A language isolated in its own branch within a family, such as Albanian and Armenian within Indo-European, is often also called an isolate, but the meaning of the word "isolate" in such cases is usually clarified with a modifier. Language family_sentence_43

For instance, Albanian and Armenian may be referred to as an "Indo-European isolate". Language family_sentence_44

By contrast, so far as is known, the Basque language is an absolute isolate: it has not been shown to be related to any other modern language despite numerous attempts. Language family_sentence_45

Another well-known isolate is Mapudungun, the Mapuche language from the Araucanían language family in Chile. Language family_sentence_46

A language may be said to be an isolate currently but not historically if related but now extinct relatives are attested. Language family_sentence_47

The Aquitanian language, spoken in Roman times, may have been an ancestor of Basque, but it could also have been a sister language to the ancestor of Basque. Language family_sentence_48

In the latter case, Basque and Aquitanian would form a small family together. Language family_sentence_49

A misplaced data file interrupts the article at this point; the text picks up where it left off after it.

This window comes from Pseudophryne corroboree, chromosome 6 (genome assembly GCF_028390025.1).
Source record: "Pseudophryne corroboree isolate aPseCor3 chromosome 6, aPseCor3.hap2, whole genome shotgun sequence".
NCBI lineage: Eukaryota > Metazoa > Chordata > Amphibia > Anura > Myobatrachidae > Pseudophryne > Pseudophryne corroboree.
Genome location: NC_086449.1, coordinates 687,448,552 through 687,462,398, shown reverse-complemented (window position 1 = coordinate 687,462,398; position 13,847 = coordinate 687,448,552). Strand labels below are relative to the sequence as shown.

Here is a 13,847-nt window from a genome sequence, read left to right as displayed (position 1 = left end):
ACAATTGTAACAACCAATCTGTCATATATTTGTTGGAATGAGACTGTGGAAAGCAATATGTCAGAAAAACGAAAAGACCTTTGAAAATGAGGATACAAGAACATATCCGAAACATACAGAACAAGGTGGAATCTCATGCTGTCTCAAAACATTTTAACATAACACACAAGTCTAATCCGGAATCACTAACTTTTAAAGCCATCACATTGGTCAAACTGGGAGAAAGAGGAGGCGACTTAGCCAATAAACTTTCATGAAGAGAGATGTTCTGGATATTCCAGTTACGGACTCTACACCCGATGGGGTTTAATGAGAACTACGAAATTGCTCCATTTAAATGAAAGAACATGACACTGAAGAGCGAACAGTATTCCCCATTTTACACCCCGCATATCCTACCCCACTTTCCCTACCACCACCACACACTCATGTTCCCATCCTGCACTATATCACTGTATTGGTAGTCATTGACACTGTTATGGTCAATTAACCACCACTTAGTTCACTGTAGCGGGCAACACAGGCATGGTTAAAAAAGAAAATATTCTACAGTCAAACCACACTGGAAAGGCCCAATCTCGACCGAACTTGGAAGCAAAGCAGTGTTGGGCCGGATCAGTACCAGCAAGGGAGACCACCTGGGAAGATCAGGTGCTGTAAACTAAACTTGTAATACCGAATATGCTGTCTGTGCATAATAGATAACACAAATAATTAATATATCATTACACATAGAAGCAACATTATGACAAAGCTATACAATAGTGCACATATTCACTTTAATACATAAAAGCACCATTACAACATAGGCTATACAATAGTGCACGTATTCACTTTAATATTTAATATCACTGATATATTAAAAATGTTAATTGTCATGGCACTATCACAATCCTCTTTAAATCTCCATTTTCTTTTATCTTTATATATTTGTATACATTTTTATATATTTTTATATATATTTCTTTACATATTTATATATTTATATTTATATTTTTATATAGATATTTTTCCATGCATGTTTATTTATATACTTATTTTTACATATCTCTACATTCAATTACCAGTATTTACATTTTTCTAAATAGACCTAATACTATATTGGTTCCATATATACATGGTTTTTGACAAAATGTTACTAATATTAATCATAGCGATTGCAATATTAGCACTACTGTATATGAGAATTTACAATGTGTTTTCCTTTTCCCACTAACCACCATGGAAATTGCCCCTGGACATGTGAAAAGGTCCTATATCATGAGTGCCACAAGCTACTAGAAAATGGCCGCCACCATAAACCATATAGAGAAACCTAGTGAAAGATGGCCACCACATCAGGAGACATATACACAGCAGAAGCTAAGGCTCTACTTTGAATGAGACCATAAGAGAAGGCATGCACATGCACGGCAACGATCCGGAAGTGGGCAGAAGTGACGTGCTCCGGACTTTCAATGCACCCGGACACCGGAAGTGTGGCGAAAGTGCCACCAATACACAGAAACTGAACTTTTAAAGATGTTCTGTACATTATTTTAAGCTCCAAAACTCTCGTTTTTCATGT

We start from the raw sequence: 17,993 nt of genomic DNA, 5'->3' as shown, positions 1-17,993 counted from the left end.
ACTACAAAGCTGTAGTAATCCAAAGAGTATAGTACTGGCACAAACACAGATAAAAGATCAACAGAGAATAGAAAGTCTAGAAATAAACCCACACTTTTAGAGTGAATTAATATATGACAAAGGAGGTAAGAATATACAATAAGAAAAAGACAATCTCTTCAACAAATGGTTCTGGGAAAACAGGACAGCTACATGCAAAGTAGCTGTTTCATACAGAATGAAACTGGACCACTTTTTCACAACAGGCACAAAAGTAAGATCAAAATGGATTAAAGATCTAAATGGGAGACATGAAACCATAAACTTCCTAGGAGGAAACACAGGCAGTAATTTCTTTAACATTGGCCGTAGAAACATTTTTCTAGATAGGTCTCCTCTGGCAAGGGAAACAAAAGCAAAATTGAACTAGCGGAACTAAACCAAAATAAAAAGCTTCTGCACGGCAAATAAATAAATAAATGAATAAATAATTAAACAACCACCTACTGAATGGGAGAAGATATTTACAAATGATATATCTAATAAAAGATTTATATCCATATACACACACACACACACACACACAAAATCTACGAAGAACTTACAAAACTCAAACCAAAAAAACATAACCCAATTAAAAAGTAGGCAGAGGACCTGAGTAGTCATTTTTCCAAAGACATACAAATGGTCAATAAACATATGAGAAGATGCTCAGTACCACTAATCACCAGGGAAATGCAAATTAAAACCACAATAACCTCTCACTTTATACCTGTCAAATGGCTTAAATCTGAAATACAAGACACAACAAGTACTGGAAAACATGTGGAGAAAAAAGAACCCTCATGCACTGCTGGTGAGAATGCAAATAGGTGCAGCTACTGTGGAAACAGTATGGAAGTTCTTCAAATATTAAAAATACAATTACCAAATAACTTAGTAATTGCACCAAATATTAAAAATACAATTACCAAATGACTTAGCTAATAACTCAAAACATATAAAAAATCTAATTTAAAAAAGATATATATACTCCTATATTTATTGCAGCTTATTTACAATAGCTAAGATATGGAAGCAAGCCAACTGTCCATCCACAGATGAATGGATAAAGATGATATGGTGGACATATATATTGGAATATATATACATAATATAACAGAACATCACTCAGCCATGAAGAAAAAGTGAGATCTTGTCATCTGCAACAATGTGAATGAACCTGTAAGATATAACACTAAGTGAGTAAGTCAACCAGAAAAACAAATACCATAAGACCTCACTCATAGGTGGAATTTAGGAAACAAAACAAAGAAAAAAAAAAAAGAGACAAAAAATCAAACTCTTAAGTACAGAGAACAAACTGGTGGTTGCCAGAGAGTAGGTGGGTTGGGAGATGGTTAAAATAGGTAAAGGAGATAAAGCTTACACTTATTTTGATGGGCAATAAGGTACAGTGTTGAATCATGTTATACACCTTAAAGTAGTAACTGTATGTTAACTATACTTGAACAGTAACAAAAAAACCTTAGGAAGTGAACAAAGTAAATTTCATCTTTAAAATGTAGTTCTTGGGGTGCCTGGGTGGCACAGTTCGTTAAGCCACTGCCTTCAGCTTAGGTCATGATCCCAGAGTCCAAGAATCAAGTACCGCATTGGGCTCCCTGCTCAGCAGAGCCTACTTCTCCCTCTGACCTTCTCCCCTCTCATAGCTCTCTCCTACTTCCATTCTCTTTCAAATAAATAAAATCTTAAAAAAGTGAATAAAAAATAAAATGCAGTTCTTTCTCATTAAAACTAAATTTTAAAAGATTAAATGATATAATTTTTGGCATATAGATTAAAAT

(Ancestors are not considered to be distinct members of a family.) Language family_sentence_50

Proto-languages Language family_section_3

Main article: Proto-language Language family_sentence_51

A proto-language can be thought of as a mother language (not to be confused with a mother tongue, which is one that a specific person has been exposed to from birth), being the root which all languages in the family stem from. Language family_sentence_52

The common ancestor of a language family is seldom known directly since most languages have a relatively short recorded history. Language family_sentence_53

However, it is possible to recover many features of a proto-language by applying the comparative method, a reconstructive procedure worked out by 19th century linguist August Schleicher. Language family_sentence_54

This can demonstrate the validity of many of the proposed families in the list of language families. Language family_sentence_55

For example, the reconstructible common ancestor of the Indo-European language family is called Proto-Indo-European. Language family_sentence_56

Proto-Indo-European is not attested by written records and so is conjectured to have been spoken before the invention of writing. Language family_sentence_57

Other classifications of languages Language family_section_4

See also Language family_section_5

Credits to the contents of this page go to the authors of the corresponding Wikipedia page: family.